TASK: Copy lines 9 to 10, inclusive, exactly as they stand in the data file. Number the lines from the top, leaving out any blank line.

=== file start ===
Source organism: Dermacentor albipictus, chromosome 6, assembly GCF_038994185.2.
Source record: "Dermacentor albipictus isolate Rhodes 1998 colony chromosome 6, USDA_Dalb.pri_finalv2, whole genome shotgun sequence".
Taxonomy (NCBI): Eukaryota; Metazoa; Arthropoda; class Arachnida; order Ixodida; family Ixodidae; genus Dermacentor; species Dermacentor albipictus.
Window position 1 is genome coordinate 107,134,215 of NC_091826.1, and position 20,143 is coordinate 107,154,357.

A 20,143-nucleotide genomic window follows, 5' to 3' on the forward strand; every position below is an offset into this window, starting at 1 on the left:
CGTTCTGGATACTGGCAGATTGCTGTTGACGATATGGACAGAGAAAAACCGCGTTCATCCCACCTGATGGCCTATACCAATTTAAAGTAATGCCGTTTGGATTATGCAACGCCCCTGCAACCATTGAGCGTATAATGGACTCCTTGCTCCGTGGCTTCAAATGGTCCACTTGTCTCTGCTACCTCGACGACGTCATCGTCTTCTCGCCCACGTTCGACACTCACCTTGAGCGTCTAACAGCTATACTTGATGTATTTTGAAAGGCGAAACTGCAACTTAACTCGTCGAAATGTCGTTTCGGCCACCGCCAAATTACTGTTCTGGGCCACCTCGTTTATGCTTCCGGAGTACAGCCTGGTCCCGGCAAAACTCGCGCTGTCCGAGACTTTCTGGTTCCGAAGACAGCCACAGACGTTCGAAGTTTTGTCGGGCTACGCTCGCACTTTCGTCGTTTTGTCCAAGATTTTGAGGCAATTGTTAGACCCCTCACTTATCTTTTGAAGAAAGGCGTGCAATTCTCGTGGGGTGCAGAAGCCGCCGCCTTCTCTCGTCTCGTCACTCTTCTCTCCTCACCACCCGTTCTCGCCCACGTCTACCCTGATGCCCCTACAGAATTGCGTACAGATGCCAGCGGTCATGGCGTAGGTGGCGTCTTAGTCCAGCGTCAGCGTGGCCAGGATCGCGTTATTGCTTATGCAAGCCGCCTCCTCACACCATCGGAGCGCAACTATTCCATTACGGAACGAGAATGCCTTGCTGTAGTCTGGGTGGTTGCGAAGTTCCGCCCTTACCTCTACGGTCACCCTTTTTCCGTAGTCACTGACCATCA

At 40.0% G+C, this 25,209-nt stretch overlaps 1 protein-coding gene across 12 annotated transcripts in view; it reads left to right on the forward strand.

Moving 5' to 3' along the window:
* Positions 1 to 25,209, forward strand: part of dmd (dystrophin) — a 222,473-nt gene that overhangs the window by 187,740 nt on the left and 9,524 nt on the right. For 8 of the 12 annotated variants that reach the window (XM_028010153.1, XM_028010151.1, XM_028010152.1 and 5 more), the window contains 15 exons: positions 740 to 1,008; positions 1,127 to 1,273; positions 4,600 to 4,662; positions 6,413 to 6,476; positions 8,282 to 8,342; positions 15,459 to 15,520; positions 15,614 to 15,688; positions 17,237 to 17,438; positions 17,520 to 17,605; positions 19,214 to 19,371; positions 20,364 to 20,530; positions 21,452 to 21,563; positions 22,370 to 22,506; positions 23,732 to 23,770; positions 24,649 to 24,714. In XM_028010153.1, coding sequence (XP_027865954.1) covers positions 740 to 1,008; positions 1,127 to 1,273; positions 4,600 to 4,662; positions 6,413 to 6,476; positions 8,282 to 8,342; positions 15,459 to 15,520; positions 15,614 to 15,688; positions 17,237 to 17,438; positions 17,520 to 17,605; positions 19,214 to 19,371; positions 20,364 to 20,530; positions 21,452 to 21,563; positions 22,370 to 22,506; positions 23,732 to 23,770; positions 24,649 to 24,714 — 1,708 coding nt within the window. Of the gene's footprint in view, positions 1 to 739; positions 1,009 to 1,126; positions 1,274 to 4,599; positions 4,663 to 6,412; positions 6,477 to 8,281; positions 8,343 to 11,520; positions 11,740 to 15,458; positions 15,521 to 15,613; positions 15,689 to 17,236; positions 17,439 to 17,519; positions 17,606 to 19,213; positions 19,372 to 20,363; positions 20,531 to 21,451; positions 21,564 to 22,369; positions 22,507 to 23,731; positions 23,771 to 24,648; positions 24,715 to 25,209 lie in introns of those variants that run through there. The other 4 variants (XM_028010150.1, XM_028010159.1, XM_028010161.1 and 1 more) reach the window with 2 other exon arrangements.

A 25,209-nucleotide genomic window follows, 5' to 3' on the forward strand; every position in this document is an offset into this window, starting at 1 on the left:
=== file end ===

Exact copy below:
* Positions 1 to 25,209, forward strand: part of dmd (dystrophin) — a 222,473-nt gene that overhangs the window by 187,740 nt on the left and 9,524 nt on the right. For 8 of the 12 annotated variants that reach the window (XM_028010153.1, XM_028010151.1, XM_028010152.1 and 5 more), the window contains 15 exons: positions 740 to 1,008; positions 1,127 to 1,273; positions 4,600 to 4,662; positions 6,413 to 6,476; positions 8,282 to 8,342; positions 15,459 to 15,520; positions 15,614 to 15,688; positions 17,237 to 17,438; positions 17,520 to 17,605; positions 19,214 to 19,371; positions 20,364 to 20,530; positions 21,452 to 21,563; positions 22,370 to 22,506; positions 23,732 to 23,770; positions 24,649 to 24,714. In XM_028010153.1, coding sequence (XP_027865954.1) covers positions 740 to 1,008; positions 1,127 to 1,273; positions 4,600 to 4,662; positions 6,413 to 6,476; positions 8,282 to 8,342; positions 15,459 to 15,520; positions 15,614 to 15,688; positions 17,237 to 17,438; positions 17,520 to 17,605; positions 19,214 to 19,371; positions 20,364 to 20,530; positions 21,452 to 21,563; positions 22,370 to 22,506; positions 23,732 to 23,770; positions 24,649 to 24,714 — 1,708 coding nt within the window. Of the gene's footprint in view, positions 1 to 739; positions 1,009 to 1,126; positions 1,274 to 4,599; positions 4,663 to 6,412; positions 6,477 to 8,281; positions 8,343 to 11,520; positions 11,740 to 15,458; positions 15,521 to 15,613; positions 15,689 to 17,236; positions 17,439 to 17,519; positions 17,606 to 19,213; positions 19,372 to 20,363; positions 20,531 to 21,451; positions 21,564 to 22,369; positions 22,507 to 23,731; positions 23,771 to 24,648; positions 24,715 to 25,209 lie in introns of those variants that run through there. The other 4 variants (XM_028010150.1, XM_028010159.1, XM_028010161.1 and 1 more) reach the window with 2 other exon arrangements.

A 25,209-nucleotide genomic window follows, 5' to 3' on the forward strand; every position in this document is an offset into this window, starting at 1 on the left: